YouTube Music

The most obvious choice is to simply move over to YouTube Music. As Ron Amadeo shared, the demise of Google Music is about YouTube as anything else.

Google’s decision to kill Google Play Music is mostly about YouTube. For a while, it was negotiating two separate music licenses with the record labels—one for YouTube music videos and another for Google Music radio—so combining them makes some amount of sense. In a Google Play Music versus YouTube fight, the service that pulls in $15 billion a year (YouTube) is going to win. YouTube Music pulls songs from YouTube, and Google can consolidate into a single license.

Therefore, a few months ago, I transferred my data over to YouTube Music to try it out.

The one thing I initially noticed was that there is some confusion between ‘YouTube’ and ‘YouTube Music’. I had some pre-exisiting music related playlists in YouTube. These too were available in YouTube Music, often meaning that I could listen to live performances without also watching them. I think this would sort itself out in the long run as my playlists become a bit more consolidated. However, it was an initial point of confusion.

Another observation was the way in which YouTube Music organises artists. For those without a channel, YouTube automatically generates a channel. This means without an official channel, YouTube Music incidentally mashes together different bands/artists with the same name. Look at the Canadian synthpop band DIANA for example, their collection is combined with other random DIANA’s which I am pretty sure are not the real DIANA band. This is a problem also carried over from Google Music.

Bandcamp

Damon Krukowski recently explored the question as to whether Bandcamp is a streaming platform. The reality is that it is not. Although it provides such features, of being to access music across devices, the focus seems to be on creating a marketplace for people to purchase music, as well as merchandise. Although I have stepped up my purchases on the platform, not every band is on Bandcamp, therefore this is still primarily about supporting artists.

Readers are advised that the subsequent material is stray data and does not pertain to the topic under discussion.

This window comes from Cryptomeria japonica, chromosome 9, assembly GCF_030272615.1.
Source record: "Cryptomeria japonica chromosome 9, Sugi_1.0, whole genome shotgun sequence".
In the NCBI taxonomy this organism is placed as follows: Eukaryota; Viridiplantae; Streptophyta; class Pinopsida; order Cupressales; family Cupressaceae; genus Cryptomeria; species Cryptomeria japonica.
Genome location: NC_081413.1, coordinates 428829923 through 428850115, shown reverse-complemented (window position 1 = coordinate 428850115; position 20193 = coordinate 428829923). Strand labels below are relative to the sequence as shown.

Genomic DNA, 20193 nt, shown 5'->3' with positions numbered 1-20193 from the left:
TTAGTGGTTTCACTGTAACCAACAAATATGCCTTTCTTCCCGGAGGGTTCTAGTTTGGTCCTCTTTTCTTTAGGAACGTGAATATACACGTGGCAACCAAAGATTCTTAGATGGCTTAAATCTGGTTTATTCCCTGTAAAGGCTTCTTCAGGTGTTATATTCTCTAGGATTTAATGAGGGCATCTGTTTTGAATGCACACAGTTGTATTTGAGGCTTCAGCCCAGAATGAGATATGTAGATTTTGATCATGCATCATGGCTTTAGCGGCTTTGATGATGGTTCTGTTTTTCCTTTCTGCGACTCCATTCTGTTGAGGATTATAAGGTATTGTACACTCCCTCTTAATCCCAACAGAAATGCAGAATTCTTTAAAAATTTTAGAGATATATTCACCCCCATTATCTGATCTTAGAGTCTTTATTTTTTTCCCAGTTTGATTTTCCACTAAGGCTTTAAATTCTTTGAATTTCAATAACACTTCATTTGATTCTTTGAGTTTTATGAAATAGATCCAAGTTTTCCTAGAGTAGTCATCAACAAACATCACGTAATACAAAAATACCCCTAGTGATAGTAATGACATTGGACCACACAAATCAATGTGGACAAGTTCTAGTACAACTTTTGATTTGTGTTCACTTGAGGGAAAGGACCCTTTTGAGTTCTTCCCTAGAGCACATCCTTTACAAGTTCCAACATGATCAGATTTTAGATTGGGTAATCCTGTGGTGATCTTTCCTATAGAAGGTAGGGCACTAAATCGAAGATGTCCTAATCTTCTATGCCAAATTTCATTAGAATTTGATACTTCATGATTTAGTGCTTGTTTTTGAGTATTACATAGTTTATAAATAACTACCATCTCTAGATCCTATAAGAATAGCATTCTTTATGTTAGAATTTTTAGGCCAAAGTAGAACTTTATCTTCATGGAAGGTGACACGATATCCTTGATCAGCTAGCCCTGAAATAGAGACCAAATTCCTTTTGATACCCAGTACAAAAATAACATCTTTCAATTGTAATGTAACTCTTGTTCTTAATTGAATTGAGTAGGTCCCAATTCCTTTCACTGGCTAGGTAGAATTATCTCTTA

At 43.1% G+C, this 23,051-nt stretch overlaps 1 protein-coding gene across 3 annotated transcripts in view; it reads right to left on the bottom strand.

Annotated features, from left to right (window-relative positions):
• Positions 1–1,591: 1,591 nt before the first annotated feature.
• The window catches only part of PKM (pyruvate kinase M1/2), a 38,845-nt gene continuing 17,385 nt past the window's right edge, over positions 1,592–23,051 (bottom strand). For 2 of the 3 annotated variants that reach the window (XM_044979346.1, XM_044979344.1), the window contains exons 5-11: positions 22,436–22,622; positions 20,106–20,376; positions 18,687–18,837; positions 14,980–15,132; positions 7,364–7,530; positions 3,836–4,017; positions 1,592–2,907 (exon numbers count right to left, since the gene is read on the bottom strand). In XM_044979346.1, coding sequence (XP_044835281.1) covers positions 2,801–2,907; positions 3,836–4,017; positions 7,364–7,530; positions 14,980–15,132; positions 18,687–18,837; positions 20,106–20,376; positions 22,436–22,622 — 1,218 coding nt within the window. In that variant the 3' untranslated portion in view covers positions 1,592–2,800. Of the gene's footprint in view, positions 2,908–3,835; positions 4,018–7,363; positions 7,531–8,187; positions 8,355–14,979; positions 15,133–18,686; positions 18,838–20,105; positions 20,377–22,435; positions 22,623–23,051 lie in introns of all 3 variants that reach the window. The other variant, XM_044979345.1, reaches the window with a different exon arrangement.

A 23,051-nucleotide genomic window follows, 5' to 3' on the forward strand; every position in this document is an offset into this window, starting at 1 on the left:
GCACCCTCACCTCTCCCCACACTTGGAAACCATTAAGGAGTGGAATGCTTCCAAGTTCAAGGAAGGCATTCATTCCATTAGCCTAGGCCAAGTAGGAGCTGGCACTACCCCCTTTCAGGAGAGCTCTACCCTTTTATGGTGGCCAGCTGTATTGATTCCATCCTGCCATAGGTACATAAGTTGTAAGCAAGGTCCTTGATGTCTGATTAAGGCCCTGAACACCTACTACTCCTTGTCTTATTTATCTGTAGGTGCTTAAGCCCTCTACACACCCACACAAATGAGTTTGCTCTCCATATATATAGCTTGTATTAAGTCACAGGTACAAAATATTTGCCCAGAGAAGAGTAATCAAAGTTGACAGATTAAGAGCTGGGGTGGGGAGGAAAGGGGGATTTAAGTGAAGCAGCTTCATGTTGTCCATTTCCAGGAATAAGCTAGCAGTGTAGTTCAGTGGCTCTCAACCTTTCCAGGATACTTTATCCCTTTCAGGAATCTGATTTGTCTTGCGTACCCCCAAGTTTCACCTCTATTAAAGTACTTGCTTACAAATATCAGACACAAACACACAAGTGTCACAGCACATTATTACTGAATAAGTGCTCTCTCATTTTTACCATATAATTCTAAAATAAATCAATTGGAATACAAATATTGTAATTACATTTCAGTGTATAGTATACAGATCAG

Own Your Own Music

I have read about people setting up their own personal music servers. I imagine I could probably do this with Reclaim Cloud. The other alternative is to go complete old school and scrap streaming altogether and just load purchases to my devices as I used to do. To be honest, it just isn’t a priority for me right now. I guess I have become far too wedded to the cloud, even with all the hidden costs.

Spotify

My last stop was Spotify. In regards to user experience, YouTube Music and Spotify seem very similar.

One point of difference between the two platforms is the ability for children to tune in. Although my daughter was able to create her own account to connect with the family subscription associated with Google Music, this was not possible with YouTube Music. I would assume this relates to the fact that YouTube accounts are restricted to 13+, but am not completely sure. Alternatively, Spotify has created a separate app for children. Although this does not allow access to all artists and songs, it does mean at least allow my daughter to have full control without needing to create an account.

There’s a library of 8,000 tracks, judged by Spotify staff to be age-appropriate to children and teens, with more songs to be added over the app’s lifespan.

In addition to this, there are still some artists and albums available on Spotify that are not necessarily available on YouTube Music.


In the end, I ended up going with Spotify. This included using Tune My Music to bring across some of my playlists from Google Music. Maybe in the future I will resurrect my music files and create my own server? As I am apprehensive about the data mined and the move into DNA. Or maybe I will join the (re)turn to vinyl in a search for an optimal experience. I guess we will see.

As always, comments welcome.